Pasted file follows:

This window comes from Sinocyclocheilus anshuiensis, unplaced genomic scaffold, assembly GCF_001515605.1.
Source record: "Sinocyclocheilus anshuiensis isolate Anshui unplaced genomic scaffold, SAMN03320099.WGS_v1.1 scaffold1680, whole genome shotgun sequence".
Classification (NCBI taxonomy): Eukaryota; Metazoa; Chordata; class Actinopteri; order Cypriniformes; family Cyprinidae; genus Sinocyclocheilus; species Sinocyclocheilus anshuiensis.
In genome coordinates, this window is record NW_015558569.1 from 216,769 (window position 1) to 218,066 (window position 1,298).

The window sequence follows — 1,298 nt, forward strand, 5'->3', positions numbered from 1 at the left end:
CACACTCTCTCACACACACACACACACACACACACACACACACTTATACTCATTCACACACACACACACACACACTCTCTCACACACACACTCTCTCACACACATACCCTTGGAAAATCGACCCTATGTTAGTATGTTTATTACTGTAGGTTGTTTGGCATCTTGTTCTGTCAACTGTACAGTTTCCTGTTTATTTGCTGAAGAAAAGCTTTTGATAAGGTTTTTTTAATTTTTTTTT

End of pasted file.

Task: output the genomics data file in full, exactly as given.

This window comes from Sinocyclocheilus anshuiensis, unplaced genomic scaffold, assembly GCF_001515605.1.
Source record: "Sinocyclocheilus anshuiensis isolate Anshui unplaced genomic scaffold, SAMN03320099.WGS_v1.1 scaffold1680, whole genome shotgun sequence".
Classification (NCBI taxonomy): Eukaryota; Metazoa; Chordata; class Actinopteri; order Cypriniformes; family Cyprinidae; genus Sinocyclocheilus; species Sinocyclocheilus anshuiensis.
In genome coordinates, this window is record NW_015558569.1 from 216,769 (window position 1) to 218,066 (window position 1,298).

The window sequence follows — 1,298 nt, forward strand, 5'->3', positions numbered from 1 at the left end:
CACACTCTCTCACACACACACACACACACACACACACACACACTTATACTCATTCACACACACACACACACACACTCTCTCACACACACACTCTCTCACACACATACCCTTGGAAAATCGACCCTATGTTAGTATGTTTATTACTGTAGGTTGTTTGGCATCTTGTTCTGTCAACTGTACAGTTTCCTGTTTATTTGCTGAAGAAAAGCTTTTGATAAGGTTTTTTTAATTTTTTTTT